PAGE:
geometry processing power, but sofar all we have seen is increase in complexity
of the actual models, rather than having more of them onscreen.
feature which occurred to me recently is the ability of Doom maps to completely
reshape themselves as play progresses. I have played many a map where I started
in a certain room, and by the time I had killed all monsters and collected all
keys, that area looked different beyond recognition: sectors had dropped to open
up whole areas, and the connectivity was completely reorganized. There is no way
you can do this in Q3, because it would completely ruin the static visibility
computation Q3 relies on.
There are other things which are great about
Doom, but here we enter the area of preference rather than technical
superiority. Of course I'm referring to things like playerspeed and
So to conclude, what am I saying? To myself I say: Aard, you are
not a retrogamer. You still hate 2d games with a passion. No 3d = no fun. To
gamers I say: be a bit more openminded about games instead of dismissing them
because they don't have this or that checkmark graphical feature, whose only
effect on gameplay is making some pixels on screen look better. And to
gamemakers and enginewriters I say: there are some very important features we
have lost since Doom, and I want em back! Until major improvements are made in
visibility models and other areas, progress hasn't necessarily meant we have
been going forwards.
Now stop reading and go greet a group of imps with
the business end of your double-barelled.
Mapophobia will kill Quake
| In this update I will try to bring into perspective everything from
custom maps to the competitive quake scene to Q3/UT, but first A little
introduction. Don't worry, it gets more to the point later on.|
a mapper generally only needs his map editor to be having fun, what is the
single biggest thing that bothers him? It the phenomenon which I tend to
summarize in the word "mapophobia". The striking contrast between the insanely
high quality maps him and his buddies produce in quantity, and an arbitrary list
of (populated) quake dm servers showing 95% of maps as DM1-6, 3 years after the
game came out. To mappers, this discrepancy is maddening, and even more so if
you hear closeminded comments of dm players as to why this is so.
is a huge list I could give as reasons people give why they don't want to play
custom maps, and most of them sound utterly lame to use mappers. What we mappers
have to understand is that players, especially the more competitive ones (clan
players) play quake with a very different perspective than we do. They live
for the frag, and to prove themselves superior to their mates. This is very
basic but also very true. On which map they do this is pretty much irrelevant to
them, their only consideration is that a known map will make things easier for
them, as lot of thinking that is required for navigation and tactics is not
needed. Playing id maps relieves them from insecurity, and frees their brain to
focus on one thing: fragging and being better than the rest. Given that these
are their requirements, you can't blame them for sticking to id maps, they see
us mappers as annoying people that try to force them into something they don't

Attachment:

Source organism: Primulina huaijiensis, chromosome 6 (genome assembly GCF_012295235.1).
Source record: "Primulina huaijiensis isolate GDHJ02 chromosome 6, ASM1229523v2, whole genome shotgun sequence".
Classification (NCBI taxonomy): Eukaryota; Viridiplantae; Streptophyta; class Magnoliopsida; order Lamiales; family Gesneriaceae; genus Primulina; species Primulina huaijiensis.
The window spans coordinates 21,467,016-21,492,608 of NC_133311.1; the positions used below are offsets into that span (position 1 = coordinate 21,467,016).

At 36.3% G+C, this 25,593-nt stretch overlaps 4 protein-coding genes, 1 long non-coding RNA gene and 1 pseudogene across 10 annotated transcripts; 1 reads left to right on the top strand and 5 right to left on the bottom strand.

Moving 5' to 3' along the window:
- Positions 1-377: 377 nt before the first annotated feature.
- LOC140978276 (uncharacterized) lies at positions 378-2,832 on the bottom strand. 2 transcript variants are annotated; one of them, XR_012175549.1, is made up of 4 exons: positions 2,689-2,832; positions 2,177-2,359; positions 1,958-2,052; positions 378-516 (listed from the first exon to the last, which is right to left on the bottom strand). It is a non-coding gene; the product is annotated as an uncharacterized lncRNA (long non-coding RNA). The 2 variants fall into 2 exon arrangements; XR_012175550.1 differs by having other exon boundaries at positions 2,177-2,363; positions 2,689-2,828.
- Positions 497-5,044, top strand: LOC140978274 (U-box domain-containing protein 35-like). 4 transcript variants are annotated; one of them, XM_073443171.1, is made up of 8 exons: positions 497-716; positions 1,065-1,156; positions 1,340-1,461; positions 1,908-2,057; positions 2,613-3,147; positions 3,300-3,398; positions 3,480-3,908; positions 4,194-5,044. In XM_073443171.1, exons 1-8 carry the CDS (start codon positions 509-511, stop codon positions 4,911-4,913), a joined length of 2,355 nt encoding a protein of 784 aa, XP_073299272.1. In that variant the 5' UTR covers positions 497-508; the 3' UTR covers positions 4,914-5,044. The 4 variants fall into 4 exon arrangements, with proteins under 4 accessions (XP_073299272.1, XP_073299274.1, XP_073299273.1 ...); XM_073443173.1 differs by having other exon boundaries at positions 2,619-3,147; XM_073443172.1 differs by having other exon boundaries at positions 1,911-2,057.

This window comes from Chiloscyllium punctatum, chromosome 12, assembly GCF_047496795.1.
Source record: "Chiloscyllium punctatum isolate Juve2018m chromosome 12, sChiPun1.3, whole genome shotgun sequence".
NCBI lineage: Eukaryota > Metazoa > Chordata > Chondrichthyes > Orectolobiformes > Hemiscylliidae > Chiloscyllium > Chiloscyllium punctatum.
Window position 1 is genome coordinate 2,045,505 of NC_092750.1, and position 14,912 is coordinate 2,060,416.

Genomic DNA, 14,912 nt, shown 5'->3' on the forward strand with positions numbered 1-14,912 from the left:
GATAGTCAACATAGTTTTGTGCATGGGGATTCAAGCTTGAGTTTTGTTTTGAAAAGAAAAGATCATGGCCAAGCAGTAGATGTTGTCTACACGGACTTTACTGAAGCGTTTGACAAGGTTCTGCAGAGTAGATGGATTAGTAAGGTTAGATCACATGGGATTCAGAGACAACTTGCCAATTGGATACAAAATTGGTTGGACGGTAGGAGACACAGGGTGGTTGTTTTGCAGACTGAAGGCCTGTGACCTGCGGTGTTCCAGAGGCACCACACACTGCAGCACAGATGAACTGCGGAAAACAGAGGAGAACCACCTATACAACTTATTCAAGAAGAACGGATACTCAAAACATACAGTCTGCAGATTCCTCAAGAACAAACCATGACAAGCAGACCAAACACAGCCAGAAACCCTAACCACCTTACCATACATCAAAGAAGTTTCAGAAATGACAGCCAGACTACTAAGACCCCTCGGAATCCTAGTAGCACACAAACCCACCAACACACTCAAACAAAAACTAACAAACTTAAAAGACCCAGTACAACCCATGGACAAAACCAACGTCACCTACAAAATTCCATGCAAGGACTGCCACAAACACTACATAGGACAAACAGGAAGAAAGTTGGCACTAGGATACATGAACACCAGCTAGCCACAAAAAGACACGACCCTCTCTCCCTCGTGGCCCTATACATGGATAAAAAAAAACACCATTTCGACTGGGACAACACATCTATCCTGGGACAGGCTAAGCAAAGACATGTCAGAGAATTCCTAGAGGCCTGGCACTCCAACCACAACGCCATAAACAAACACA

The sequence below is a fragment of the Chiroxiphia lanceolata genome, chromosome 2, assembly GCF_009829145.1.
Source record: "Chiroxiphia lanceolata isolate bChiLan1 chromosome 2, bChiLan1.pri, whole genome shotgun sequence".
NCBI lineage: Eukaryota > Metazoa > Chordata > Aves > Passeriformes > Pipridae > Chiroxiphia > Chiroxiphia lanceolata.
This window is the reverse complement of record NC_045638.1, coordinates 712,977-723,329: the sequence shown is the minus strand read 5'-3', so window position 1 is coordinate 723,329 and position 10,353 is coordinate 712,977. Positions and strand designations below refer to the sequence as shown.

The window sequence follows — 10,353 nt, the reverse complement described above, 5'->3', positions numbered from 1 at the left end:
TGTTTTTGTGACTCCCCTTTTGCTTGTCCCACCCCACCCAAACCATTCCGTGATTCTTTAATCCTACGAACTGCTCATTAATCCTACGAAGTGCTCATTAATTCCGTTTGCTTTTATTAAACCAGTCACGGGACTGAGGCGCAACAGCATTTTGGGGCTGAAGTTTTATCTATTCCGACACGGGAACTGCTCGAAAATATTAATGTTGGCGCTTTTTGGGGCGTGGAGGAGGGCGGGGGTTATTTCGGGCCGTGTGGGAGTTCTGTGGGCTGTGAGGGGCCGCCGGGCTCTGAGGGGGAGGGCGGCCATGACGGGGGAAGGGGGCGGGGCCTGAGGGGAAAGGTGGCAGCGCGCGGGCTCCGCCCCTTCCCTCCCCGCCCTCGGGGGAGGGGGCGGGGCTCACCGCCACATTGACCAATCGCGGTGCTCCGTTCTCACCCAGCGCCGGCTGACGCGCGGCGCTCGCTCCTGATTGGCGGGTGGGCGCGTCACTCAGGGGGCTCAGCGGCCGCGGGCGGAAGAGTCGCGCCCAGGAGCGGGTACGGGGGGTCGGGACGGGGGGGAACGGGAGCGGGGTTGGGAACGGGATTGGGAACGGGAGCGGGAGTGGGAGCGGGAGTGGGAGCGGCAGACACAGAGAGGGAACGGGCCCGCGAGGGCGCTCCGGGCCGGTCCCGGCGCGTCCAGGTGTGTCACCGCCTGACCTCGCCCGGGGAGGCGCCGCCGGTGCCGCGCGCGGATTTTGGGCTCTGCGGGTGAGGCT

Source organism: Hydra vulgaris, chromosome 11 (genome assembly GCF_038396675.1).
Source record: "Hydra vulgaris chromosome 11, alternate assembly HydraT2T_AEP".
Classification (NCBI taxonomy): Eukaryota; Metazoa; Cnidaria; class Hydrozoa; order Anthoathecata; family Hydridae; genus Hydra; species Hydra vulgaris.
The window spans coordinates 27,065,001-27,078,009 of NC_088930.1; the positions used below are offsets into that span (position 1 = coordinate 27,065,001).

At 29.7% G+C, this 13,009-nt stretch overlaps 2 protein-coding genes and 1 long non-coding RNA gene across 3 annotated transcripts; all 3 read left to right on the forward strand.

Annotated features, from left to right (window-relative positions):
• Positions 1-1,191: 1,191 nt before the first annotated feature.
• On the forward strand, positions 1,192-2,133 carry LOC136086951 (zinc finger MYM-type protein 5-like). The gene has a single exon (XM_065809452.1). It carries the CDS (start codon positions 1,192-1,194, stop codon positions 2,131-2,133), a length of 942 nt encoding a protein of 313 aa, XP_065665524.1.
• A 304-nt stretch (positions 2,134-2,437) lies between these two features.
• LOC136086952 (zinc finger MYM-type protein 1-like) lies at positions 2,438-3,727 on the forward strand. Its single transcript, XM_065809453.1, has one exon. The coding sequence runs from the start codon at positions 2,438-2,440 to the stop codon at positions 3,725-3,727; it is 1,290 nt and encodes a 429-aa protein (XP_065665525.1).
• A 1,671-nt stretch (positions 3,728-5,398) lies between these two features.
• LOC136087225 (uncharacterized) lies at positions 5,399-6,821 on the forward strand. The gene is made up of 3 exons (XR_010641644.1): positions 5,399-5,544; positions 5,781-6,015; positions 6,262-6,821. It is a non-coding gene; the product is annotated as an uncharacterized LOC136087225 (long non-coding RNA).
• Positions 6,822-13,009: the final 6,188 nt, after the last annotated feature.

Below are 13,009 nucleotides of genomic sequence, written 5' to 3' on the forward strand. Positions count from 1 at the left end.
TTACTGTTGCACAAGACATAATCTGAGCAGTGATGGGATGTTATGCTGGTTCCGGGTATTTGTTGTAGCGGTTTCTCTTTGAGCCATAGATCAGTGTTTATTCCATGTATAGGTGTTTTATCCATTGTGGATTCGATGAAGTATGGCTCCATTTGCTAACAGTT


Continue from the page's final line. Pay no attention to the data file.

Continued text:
want or need.
Part of the reason why these players are extra stubborn in
even trying new maps is that the damage has been done in the past. Many of these
players that have been playing for ages remember custom maps from way back when
some very bad examples were present on ffa servers and even in teamplay leagues,
and basically resulted in lame spam/camp fests, people getting stuck etc., and
they still regard custom maps this way. Nowadays with quake said to be dying,
there is even less a reason for people to experiment.
So are these people
truely impartial to maps, and can they play dm4 & dm3 forever? Not really, and
this is where things get interesting.
We all know that the hardcore quake
community skipped Q2 because it sucked, but now Q3 and UT are on the horizon,
its a very different situation. The number of good quake players declaring that
they are bored with quake and are actively looking into which of Q3 or UT will
get their vote is staggering. Whereas quake was actually at its high point after
Q2 was released, with Q3 the damage is going to be substantial to a point that
the quake community will shrink to Doom2 proportions soon.
So even though
quake players say DM3 is all they need, unconsciously they crave for something
fresh. But what exactly do they want?
Are they screaming out for a new 3d
engine? hardly. for what they do, the old quake engine is good enough. Curves
look cute, but no big deal over simulated ones. They hardly care for 24bit
colour I would think. And quakeworld still has the best network code of any game
on the planet at this present time.
Do they want new weapons, new
physics, or gameplay? Please no! Anyone who followed the various websites will
know this is the last thing they want. They want a RL and LG just like quake.
They want quake aircontrol and speed. Gameplay wise they want...
So if you strip engine & gameplay from Q3/UT, what new stuff are
you left with? TEXTURES AND MAPS! You can argue with my reasoning all you want,
but to me this is the stunning truth: the same players that have gone to
great lengths to avoid to have to play custom maps in quake are now LEAVING
quake because they want fresh new maps! Imagine a top selection of the
latest custom maps played as the standard maps on all servers and leagues, most
of which are dressed up in textures which are utterly different from what you
find in quake.wad. This could be exactly the game they want, but at the same
time its something they won't ever consider. I've discussed this topic with some